LA officials defend decision to close schools after terrorism threat

New York officials and experts criticized the decision to keep roughly 700,000 students home on Tuesday.

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Now, in the wake of Tuesday’s terrorism threat, LA officials are defending their decision to shut down schools amidst criticism.

The decision, made in the second-largest school district in the United States, affected roughly 700,000 students—more than twice the population of Iceland and more than seven times the capacity of the Rose Bowl football stadium, CNN reported.

In contrast, New York City officials deemed the threat a hoax and did not close schools. No incidents of terrorism occurred in either school system.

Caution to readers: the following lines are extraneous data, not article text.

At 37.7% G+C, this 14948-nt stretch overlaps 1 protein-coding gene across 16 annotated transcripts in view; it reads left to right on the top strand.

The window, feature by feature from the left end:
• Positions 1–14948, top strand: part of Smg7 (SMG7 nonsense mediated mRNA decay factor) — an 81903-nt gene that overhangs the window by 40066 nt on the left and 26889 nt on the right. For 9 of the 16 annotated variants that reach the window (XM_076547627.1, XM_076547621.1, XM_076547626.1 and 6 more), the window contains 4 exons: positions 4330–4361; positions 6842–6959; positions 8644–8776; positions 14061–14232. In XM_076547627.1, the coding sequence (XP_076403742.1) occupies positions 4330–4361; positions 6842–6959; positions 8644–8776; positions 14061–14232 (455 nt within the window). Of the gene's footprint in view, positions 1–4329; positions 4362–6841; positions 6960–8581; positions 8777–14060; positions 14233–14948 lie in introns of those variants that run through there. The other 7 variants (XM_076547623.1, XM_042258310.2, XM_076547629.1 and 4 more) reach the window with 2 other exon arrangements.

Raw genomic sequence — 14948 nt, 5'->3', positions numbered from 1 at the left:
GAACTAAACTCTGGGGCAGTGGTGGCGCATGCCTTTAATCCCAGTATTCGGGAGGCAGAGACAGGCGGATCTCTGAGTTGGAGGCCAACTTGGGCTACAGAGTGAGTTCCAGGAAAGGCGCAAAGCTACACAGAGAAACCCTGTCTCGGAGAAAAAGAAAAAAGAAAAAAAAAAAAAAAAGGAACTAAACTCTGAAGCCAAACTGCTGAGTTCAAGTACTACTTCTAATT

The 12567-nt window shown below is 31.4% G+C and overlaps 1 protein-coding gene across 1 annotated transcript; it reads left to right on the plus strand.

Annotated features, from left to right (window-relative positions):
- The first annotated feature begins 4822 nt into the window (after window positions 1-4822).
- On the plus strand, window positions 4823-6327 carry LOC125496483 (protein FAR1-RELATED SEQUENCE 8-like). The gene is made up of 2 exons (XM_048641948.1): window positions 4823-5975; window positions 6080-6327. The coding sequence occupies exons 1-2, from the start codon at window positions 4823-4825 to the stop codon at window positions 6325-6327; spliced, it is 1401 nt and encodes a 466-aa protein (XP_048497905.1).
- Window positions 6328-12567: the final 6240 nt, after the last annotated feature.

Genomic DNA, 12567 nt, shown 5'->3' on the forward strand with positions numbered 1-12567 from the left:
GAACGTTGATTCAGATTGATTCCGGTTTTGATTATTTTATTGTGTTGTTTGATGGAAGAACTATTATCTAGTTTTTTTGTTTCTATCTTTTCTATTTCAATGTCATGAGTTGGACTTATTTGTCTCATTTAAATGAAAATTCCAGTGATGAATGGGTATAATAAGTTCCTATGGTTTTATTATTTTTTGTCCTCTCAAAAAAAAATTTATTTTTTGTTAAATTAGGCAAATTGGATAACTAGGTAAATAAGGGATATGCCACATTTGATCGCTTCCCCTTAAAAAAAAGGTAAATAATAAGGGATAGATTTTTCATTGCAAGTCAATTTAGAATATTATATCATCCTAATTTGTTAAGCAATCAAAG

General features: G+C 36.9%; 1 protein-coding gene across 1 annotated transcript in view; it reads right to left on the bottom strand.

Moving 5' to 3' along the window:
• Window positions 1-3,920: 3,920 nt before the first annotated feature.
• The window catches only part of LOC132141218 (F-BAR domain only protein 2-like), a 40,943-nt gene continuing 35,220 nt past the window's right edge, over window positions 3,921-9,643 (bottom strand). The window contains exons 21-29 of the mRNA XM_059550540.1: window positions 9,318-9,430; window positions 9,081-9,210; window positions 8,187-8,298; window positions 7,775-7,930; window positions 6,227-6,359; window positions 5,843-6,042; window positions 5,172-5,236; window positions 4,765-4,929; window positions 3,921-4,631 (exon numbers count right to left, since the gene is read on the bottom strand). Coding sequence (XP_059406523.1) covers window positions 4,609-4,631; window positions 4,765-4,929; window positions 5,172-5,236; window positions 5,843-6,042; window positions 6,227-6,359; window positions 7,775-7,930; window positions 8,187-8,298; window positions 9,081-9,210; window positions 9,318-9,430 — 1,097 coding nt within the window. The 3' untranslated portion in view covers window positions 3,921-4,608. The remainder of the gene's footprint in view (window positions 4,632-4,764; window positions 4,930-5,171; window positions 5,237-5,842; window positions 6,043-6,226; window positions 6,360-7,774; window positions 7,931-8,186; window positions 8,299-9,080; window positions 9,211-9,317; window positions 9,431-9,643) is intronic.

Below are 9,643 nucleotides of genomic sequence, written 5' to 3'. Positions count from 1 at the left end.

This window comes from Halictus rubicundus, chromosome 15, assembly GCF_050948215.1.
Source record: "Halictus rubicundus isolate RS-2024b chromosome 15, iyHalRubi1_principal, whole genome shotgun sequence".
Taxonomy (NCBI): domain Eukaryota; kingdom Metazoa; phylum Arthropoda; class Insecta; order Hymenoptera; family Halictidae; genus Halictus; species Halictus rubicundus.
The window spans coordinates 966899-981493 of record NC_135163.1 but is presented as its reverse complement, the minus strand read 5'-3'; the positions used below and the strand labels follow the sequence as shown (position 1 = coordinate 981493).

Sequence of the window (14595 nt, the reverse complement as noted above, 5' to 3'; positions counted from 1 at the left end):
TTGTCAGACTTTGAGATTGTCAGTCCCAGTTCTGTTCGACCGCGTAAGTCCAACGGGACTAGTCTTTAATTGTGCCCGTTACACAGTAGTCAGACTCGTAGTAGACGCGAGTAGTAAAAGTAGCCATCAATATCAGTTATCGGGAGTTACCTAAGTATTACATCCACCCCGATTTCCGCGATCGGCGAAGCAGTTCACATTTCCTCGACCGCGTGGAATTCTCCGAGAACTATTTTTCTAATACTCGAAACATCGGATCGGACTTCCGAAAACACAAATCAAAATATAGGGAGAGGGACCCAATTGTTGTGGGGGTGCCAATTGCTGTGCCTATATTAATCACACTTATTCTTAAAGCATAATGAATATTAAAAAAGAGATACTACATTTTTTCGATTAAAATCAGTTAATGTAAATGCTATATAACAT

David Katz, a former special agent for the U.S. Drug Enforcement Agency, told CNN that Los Angeles Unified School District’s superintendent, Ramon Cortines, made “a big mistake”:

“You do not under any circumstance take action unless the threat is corroborated,” Katz said. “For example, if a high-rise office building gets a bomb threat in New York City, the police department is not going to come over and evacuate your building absent some credible information.”

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